Pinot Grigio/Pinot Gris: Columbia Crest Grand Estates, Cavit, Linemans. Pinot G-on-the-cheap: Pinot Evil, Yellowtail (the latter is really a bit too sweet & fruity, but not hideous).
Riesling: I avoid them except when paired with spicy foods; then I'll take a Chateau St. Michelle, Shmidt Sohne, Relax or Mirassou.
Gewurtziminer: Haven't developed a taste- it's just too syrup sweet for me. I'll cook with it if it's around, in which case it's okay in chicken or seafood dishes. For that I'll just use Columbia Crest.

This is by no means an exhaustive lists and excludes blends like Bordeux, but it's a good cross section of what I've been drinking. Here are a few I've got in my "cellar" that I haven't tried yet:

House Wine: A Washinton blend that's basically a Bordeux Clone.
Campo Veijo Rioja Crianza: A Spanish red in the Old Style.
Black Box Cabernet Sauvignon: A "high end" California box wine; this one has received pretty good reviews, so I'm optimistic.
Avalon Cabernet (2005, "California", not "Napa Valley"): Bought this to see if any of the "magic" of the Napa trickles down to this one.

Eventually I'd like to try the Columbia Crest Reserves and spendier J. Lohr's, both around $35-40. And I'd like to branch out into a few more French wines and "Super Tuscans." And don't forget, in a few weeks we should have a new season's Beaujolais Nouveau!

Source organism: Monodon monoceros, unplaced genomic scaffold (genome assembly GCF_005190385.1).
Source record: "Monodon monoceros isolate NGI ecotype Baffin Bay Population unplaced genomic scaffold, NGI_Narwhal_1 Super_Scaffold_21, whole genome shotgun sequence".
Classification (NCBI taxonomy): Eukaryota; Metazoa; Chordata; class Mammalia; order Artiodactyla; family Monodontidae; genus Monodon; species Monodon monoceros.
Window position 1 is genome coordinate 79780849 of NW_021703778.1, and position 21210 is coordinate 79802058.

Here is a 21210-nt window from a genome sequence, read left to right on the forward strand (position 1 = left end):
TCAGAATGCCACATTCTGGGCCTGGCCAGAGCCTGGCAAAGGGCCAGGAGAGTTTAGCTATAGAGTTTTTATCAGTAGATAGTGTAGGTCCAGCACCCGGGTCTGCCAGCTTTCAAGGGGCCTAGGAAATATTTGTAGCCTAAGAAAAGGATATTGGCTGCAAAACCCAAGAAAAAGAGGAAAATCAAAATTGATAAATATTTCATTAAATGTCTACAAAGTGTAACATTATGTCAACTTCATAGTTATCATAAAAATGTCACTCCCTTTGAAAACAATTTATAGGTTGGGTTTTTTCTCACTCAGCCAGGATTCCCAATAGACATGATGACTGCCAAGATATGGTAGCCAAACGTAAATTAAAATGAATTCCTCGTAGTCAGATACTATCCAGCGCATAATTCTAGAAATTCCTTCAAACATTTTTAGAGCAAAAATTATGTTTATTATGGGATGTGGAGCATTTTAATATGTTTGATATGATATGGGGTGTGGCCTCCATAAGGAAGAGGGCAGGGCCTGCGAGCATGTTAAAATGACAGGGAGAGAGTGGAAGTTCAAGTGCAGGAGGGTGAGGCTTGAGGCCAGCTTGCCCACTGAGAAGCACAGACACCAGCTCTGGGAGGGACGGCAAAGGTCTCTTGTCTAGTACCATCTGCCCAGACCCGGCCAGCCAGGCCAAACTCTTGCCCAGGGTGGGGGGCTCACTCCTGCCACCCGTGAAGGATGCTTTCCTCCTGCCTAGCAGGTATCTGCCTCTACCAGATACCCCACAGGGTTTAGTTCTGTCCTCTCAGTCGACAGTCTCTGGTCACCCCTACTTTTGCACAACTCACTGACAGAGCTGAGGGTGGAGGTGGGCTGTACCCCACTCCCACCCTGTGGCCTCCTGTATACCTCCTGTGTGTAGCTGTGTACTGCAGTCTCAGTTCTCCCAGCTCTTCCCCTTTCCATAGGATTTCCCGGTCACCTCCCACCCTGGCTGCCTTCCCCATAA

Rob, I love your suggestions because I too am a cheapskate when it comes to wines, not always, but frequently! Interesting you should mention the Cono Sur Pinot, because I was just talking today with a wine expert friend of mine regarding wine pairings for turkey and Thanksgiving, and that is the first wine he recommended, the 2007 Cono Sur Pinot Noir. (You can read more and his review in the blog in my signature if you wish). I have had the Black Box Cab, on a camping trip, and was delightfully suprised, as were my fellow campers. We found that it traveled well too, and as we had a 40 minute hike to our camping spot and it was much lighter than bottles. Sometimes, even if you are a food or wine snob, you have to know when to check your attitude at the door!
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Old 12-08-2008, 11:03 PM   #43
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Ooops! Forget to keep track of this thread...I'll try to post a few more cheapo faves when I get the chance!
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Old 12-09-2008, 08:37 AM   #44
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Jakobs Creek is good one, especially white.

Late Harvest is pretty cheap and basic, but can be considered as a good "everyday" wine